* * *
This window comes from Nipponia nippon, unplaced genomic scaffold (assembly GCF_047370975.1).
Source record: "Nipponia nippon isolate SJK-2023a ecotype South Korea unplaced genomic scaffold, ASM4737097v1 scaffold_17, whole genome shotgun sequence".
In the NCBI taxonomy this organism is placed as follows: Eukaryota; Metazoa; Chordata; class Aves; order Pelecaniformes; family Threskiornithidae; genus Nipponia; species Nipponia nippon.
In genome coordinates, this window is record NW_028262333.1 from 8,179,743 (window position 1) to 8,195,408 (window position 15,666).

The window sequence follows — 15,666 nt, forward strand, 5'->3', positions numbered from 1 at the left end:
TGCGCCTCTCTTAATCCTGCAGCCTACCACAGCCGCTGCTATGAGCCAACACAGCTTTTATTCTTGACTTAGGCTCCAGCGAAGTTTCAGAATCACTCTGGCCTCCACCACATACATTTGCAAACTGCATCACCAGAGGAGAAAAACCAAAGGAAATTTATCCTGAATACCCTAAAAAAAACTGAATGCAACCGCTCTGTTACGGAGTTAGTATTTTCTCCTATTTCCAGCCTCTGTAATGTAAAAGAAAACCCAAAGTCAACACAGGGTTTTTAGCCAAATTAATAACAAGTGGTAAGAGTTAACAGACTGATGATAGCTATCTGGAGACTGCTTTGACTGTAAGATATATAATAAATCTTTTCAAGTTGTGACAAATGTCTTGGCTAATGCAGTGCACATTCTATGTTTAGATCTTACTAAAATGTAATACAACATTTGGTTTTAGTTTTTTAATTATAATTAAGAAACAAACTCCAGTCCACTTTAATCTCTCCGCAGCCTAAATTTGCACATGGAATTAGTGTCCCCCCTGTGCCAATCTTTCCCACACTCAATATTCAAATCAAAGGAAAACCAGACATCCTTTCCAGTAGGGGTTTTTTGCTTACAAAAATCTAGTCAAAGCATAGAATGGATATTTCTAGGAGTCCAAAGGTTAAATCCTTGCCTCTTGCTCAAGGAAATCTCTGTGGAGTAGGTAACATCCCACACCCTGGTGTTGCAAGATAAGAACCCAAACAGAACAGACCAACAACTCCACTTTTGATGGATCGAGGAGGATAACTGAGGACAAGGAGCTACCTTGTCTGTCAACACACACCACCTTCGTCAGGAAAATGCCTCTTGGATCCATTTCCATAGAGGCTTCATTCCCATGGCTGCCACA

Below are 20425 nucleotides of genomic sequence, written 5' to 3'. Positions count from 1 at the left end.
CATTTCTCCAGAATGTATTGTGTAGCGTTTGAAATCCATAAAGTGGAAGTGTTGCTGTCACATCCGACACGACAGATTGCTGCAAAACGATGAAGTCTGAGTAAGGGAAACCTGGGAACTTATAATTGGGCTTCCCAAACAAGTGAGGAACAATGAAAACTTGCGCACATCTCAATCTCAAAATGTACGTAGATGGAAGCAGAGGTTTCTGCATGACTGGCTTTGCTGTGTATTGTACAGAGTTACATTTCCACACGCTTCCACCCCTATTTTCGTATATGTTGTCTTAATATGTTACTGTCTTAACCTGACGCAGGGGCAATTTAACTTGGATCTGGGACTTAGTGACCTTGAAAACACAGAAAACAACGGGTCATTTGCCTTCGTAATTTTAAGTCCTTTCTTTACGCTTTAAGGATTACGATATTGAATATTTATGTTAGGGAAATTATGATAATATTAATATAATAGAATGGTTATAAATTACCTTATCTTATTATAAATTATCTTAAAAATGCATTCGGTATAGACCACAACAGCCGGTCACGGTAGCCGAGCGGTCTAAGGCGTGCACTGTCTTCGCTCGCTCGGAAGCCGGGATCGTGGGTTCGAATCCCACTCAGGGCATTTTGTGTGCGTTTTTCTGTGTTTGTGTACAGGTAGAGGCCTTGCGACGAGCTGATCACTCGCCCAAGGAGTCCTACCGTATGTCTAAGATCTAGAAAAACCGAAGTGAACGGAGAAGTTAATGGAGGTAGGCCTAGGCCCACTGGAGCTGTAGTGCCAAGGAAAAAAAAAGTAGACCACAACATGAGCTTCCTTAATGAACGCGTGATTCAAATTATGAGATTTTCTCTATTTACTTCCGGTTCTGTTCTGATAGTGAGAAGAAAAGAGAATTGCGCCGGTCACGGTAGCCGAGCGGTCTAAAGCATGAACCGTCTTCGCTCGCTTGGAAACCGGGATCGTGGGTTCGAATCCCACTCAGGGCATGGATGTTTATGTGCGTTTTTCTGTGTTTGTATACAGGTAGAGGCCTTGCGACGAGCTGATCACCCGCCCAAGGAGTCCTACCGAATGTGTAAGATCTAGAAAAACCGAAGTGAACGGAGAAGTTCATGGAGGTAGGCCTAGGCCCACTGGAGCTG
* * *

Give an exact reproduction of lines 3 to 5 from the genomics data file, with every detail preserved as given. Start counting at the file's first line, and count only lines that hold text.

In the NCBI taxonomy this organism is placed as follows: Eukaryota; Metazoa; Chordata; class Aves; order Pelecaniformes; family Threskiornithidae; genus Nipponia; species Nipponia nippon.
In genome coordinates, this window is record NW_028262333.1 from 8,179,743 (window position 1) to 8,195,408 (window position 15,666).

The window sequence follows — 15,666 nt, forward strand, 5'->3', positions numbered from 1 at the left end: